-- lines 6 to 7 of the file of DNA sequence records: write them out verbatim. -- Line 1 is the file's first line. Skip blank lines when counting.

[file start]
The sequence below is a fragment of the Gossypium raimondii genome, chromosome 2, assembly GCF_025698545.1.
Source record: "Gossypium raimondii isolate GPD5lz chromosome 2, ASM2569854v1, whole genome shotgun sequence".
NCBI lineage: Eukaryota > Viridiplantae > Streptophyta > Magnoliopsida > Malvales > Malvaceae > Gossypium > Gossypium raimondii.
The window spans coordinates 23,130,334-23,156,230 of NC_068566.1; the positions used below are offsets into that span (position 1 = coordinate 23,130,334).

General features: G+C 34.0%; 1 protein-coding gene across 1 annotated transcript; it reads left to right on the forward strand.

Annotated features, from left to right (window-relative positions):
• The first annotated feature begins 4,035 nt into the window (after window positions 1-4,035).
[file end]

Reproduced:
Annotated features, from left to right (window-relative positions):
• The first annotated feature begins 4,035 nt into the window (after window positions 1-4,035).